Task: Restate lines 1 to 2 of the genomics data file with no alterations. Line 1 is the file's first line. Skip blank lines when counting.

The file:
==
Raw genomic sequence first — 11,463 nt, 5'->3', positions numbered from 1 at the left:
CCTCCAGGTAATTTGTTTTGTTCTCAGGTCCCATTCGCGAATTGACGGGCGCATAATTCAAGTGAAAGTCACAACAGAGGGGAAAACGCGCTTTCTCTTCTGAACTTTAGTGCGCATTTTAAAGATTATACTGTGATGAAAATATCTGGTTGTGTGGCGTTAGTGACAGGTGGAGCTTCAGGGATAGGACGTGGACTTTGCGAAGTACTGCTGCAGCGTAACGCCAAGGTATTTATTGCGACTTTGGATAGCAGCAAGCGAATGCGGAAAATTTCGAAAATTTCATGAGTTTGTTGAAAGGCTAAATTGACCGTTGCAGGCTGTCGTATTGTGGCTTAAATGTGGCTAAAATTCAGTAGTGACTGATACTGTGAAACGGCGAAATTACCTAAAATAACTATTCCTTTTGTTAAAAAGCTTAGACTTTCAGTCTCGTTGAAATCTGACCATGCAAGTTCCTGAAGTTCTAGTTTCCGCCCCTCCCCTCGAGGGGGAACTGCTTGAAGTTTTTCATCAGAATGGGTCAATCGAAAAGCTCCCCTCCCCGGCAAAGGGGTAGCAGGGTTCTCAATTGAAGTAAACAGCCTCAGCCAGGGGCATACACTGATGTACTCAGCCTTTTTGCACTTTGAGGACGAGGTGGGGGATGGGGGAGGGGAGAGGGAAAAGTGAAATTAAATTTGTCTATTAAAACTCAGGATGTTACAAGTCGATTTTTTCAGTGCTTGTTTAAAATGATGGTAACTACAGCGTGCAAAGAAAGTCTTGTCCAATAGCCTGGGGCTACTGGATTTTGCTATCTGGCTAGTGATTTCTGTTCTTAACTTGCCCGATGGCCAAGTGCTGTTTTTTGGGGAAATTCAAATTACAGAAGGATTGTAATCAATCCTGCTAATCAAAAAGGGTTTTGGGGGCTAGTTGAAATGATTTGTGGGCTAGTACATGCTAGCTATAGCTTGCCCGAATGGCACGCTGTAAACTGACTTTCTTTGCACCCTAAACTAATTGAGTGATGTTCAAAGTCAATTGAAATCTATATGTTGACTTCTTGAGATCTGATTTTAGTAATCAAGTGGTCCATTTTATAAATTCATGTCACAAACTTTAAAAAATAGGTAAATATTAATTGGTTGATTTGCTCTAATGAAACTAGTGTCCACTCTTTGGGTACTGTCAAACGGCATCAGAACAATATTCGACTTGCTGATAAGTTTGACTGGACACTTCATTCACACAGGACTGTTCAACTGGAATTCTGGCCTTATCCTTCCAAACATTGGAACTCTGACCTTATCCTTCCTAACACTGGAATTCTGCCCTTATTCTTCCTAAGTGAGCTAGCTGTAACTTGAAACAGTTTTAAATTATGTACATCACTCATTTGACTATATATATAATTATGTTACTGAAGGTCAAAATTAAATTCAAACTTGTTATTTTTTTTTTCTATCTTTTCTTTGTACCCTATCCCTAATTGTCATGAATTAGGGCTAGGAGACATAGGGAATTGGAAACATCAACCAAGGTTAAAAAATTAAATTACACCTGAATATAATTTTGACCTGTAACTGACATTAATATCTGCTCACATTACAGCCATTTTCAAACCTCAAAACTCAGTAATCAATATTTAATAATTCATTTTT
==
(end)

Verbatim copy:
Raw genomic sequence first — 11,463 nt, 5'->3', positions numbered from 1 at the left:
CCTCCAGGTAATTTGTTTTGTTCTCAGGTCCCATTCGCGAATTGACGGGCGCATAATTCAAGTGAAAGTCACAACAGAGGGGAAAACGCGCTTTCTCTTCTGAACTTTAGTGCGCATTTTAAAGATTATACTGTGATGAAAATATCTGGTTGTGTGGCGTTAGTGACAGGTGGAGCTTCAGGGATAGGACGTGGACTTTGCGAAGTACTGCTGCAGCGTAACGCCAAGGTATTTATTGCGACTTTGGATAGCAGCAAGCGAATGCGGAAAATTTCGAAAATTTCATGAGTTTGTTGAAAGGCTAAATTGACCGTTGCAGGCTGTCGTATTGTGGCTTAAATGTGGCTAAAATTCAGTAGTGACTGATACTGTGAAACGGCGAAATTACCTAAAATAACTATTCCTTTTGTTAAAAAGCTTAGACTTTCAGTCTCGTTGAAATCTGACCATGCAAGTTCCTGAAGTTCTAGTTTCCGCCCCTCCCCTCGAGGGGGAACTGCTTGAAGTTTTTCATCAGAATGGGTCAATCGAAAAGCTCCCCTCCCCGGCAAAGGGGTAGCAGGGTTCTCAATTGAAGTAAACAGCCTCAGCCAGGGGCATACACTGATGTACTCAGCCTTTTTGCACTTTGAGGACGAGGTGGGGGATGGGGGAGGGGAGAGGGAAAAGTGAAATTAAATTTGTCTATTAAAACTCAGGATGTTACAAGTCGATTTTTTCAGTGCTTGTTTAAAATGATGGTAACTACAGCGTGCAAAGAAAGTCTTGTCCAATAGCCTGGGGCTACTGGATTTTGCTATCTGGCTAGTGATTTCTGTTCTTAACTTGCCCGATGGCCAAGTGCTGTTTTTTGGGGAAATTCAAATTACAGAAGGATTGTAATCAATCCTGCTAATCAAAAAGGGTTTTGGGGGCTAGTTGAAATGATTTGTGGGCTAGTACATGCTAGCTATAGCTTGCCCGAATGGCACGCTGTAAACTGACTTTCTTTGCACCCTAAACTAATTGAGTGATGTTCAAAGTCAATTGAAATCTATATGTTGACTTCTTGAGATCTGATTTTAGTAATCAAGTGGTCCATTTTATAAATTCATGTCACAAACTTTAAAAAATAGGTAAATATTAATTGGTTGATTTGCTCTAATGAAACTAGTGTCCACTCTTTGGGTACTGTCAAACGGCATCAGAACAATATTCGACTTGCTGATAAGTTTGACTGGACACTTCATTCACACAGGACTGTTCAACTGGAATTCTGGCCTTATCCTTCCAAACATTGGAACTCTGACCTTATCCTTCCTAACACTGGAATTCTGCCCTTATTCTTCCTAAGTGAGCTAGCTGTAACTTGAAACAGTTTTAAATTATGTACATCACTCATTTGACTATATATATAATTATGTTACTGAAGGTCAAAATTAAATTCAAACTTGTTATTTTTTTTTTCTATCTTTTCTTTGTACCCTATCCCTAATTGTCATGAATTAGGGCTAGGAGACATAGGGAATTGGAAACATCAACCAAGGTTAAAAAATTAAATTACACCTGAATATAATTTTGACCTGTAACTGACATTAATATCTGCTCACATTACAGCCATTTTCAAACCTCAAAACTCAGTAATCAATATTTAATAATTCATTTTT